Should you be afraid of snapping turtles?

With their serrated shells, big beaks and camouflaged eyeballs, snappers aren’t showing up on the Internet’s lists of cute animals anytime soon, and their grumpy disposition doesn’t help with public relations.
The snapping turtle’s appearance and attitude has conjured many a tall tale of attack and injury – and prompted plenty of folks to turn their shovels, their tire irons, and even their vehicles into tools for turtle execution. No doubt about it, snappers are scary looking.
But hear me out: they are NOT indiscriminately taking people’s toes off, dragging down pets to a watery grave or wiping out the duck population. There’s no need to fear them (beyond that healthy sense of caution that should be applied to all wild animals, even the cute ones,) and there is absolutely no need to kill them. None. Leave them alone. Give them space.
Appreciate them for their prehistoric sense of style and their 40-million-year fortitude. Snappers are an important part of our wetland ecosystems, and they’ve earned the right to ambush tadpoles in our local swimming holes and plod across the driveway unmolested. If you really don’t like them, that’s okay. They don’t like you either – but they definitely won’t kill you over it.
snapping turtle

This hefty female was ambushing alewives in a Waldo County brook as they traveled upstream to spawn. She was moving to a more productive spot when I captured her winning smile.

While adult snappers have few natural enemies, juveniles are on the menu for mink, herons, largemouth bass and other wildlife. Raccoons and skunks are notorious for digging up turtles nests and eating both eggs and hatchlings.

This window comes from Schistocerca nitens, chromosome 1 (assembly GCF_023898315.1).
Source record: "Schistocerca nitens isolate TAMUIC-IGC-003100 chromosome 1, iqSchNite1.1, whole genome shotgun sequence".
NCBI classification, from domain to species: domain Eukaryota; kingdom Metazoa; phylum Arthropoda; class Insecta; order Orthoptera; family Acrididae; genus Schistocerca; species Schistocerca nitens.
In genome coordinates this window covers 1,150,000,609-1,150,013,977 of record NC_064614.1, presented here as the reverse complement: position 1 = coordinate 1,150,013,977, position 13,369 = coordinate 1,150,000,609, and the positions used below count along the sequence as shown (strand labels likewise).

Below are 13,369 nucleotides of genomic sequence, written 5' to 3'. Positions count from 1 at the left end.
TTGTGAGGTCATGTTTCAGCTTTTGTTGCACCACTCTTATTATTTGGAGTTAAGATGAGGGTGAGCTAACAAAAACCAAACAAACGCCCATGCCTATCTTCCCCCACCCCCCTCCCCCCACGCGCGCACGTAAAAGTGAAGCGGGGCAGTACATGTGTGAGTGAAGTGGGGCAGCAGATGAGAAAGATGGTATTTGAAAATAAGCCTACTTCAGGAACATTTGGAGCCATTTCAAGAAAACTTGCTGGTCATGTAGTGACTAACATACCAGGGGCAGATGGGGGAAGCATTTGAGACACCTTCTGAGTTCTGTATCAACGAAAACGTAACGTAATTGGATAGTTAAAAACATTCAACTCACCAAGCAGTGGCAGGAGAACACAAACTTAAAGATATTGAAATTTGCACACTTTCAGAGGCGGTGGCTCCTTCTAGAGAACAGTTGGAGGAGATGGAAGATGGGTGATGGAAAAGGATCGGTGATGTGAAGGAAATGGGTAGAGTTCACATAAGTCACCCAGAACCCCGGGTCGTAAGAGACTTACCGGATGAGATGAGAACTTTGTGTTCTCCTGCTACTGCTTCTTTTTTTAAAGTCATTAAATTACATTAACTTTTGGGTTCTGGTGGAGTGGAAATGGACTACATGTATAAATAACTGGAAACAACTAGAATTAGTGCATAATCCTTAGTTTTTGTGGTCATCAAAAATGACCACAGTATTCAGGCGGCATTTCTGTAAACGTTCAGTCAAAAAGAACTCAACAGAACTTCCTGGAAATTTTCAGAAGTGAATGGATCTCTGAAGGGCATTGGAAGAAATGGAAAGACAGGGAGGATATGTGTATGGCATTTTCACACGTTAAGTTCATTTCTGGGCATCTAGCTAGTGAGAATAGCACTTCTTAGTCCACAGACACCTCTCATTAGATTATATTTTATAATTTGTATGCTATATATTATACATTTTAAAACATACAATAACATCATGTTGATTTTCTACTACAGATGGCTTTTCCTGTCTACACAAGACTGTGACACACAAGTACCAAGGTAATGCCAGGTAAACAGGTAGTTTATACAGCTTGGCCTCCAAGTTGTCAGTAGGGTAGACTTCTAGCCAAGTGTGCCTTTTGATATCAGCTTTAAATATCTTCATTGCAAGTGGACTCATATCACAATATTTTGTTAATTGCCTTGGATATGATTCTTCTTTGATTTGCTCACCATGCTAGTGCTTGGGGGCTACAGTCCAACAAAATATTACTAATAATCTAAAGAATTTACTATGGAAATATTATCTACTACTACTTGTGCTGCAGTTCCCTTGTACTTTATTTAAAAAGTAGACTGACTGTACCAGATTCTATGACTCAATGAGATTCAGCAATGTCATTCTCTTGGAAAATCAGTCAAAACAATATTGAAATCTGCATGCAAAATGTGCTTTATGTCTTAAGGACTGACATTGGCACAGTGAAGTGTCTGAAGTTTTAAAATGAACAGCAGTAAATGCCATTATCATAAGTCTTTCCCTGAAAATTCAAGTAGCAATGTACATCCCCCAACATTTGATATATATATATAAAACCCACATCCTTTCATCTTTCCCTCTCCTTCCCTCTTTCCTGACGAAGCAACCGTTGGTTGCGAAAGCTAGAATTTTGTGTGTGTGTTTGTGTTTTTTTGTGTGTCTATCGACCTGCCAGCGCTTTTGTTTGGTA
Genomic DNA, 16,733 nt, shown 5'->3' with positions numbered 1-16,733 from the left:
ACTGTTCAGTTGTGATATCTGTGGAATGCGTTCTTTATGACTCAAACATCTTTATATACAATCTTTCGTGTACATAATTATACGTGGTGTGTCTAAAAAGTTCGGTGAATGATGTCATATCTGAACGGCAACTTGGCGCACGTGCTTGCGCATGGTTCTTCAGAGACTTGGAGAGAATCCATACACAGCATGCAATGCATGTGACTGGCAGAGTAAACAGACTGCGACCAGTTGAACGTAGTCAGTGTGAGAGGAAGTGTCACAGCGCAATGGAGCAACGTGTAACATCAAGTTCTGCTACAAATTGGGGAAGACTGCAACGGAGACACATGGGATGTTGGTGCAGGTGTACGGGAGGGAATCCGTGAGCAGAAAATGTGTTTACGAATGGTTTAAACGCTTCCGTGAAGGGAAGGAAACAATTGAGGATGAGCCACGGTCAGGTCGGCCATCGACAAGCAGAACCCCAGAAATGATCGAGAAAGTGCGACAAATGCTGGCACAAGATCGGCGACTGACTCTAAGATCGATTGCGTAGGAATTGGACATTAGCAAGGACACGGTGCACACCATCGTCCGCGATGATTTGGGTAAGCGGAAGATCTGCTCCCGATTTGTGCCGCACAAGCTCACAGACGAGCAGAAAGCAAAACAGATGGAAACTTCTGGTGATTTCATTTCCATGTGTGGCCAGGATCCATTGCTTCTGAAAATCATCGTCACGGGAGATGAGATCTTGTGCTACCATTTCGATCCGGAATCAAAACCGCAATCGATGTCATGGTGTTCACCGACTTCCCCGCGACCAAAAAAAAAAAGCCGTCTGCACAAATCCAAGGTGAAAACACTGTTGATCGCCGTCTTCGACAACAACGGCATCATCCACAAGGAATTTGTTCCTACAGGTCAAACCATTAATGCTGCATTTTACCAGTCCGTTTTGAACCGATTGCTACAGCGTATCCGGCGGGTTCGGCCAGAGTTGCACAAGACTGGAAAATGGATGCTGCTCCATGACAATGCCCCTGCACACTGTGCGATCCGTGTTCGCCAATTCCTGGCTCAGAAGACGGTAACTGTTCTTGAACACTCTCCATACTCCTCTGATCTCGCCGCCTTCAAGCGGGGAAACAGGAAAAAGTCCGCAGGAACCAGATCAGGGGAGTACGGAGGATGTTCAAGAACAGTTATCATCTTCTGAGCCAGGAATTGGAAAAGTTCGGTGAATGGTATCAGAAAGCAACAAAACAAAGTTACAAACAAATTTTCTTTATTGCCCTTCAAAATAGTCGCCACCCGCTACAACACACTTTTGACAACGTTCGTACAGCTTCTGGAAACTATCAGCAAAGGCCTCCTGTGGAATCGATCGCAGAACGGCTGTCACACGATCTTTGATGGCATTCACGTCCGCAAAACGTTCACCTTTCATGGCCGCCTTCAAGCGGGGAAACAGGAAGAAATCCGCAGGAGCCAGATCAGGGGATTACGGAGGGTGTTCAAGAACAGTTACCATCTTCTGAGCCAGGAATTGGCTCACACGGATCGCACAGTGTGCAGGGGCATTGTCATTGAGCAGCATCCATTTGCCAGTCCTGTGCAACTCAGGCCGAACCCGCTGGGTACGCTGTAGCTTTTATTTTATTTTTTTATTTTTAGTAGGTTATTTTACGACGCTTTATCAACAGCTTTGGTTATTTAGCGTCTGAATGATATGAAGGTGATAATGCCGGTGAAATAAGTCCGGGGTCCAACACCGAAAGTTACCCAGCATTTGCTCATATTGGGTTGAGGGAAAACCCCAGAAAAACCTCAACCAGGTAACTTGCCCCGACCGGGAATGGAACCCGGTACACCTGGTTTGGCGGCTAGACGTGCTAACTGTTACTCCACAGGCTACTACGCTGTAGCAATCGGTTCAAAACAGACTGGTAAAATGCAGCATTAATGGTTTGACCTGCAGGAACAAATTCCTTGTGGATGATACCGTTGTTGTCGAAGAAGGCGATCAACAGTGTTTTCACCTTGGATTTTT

While adult snappers have few natural enemies, juveniles are on the menu for mink, herons, largemouth bass and other wildlife. Raccoons and skunks are notorious for digging up turtles nests and eating both eggs and hatchlings.

She doesn't look too grateful, but I like to think that this mother snapping turtle appreciated my efforts to get her across the highway safely. One of the best things we can do to protect the species is slow down and stay alert while driving in turtle territory - especially during nesting time in early summer. Snappers take a long time to reach maturity, and just a few highway fatalities can really impact a local population.

She doesn’t look too grateful, but I like to think that this mother snapping turtle appreciated my efforts to get her across the highway safely. One of the best things we can do to protect the species is slow down and stay alert while driving in turtle territory – especially during nesting time in early summer. Snappers take a long time to reach maturity, and just a few highway fatalities can really impact a local population.

David Munson

About David Munson

Hi. I'm Dave. I've been writing more-or-less professionally for almost twenty years, and I'm a nature nerd. I've been an arborist, a ranch hand, a car salesman and a scientist. I've published journal articles about caterpillar communication and poems about frogs. I've taught biology, ecology, botany, marine science, aquaculture, horticulture and gym. I have trained park rangers to do citizen science and third-graders to make anatomically correct cardboard clams. I've been told I take pretty good pictures, and I've been writing nature articles for the internet since digital cameras took floppy discs. I like to hike, fish and watch B movies, and I keep a collection of bones in my basement, but not in a creepy way. I have a great family and cool friends, and am proud to be a Lincolnvillain (yes, I spelled that right.) You can check out my photos on Instagram @madnaturalist and keep up with my random wanderings on my website at Madnaturalist.com. I can't sing and I can't skate, but I have scratched a white rhinoceros behind the ear and been assaulted by a howler monkey. Mostly I walk in the woods and look under rocks. There is nothing I would like more than to share these experiences with you.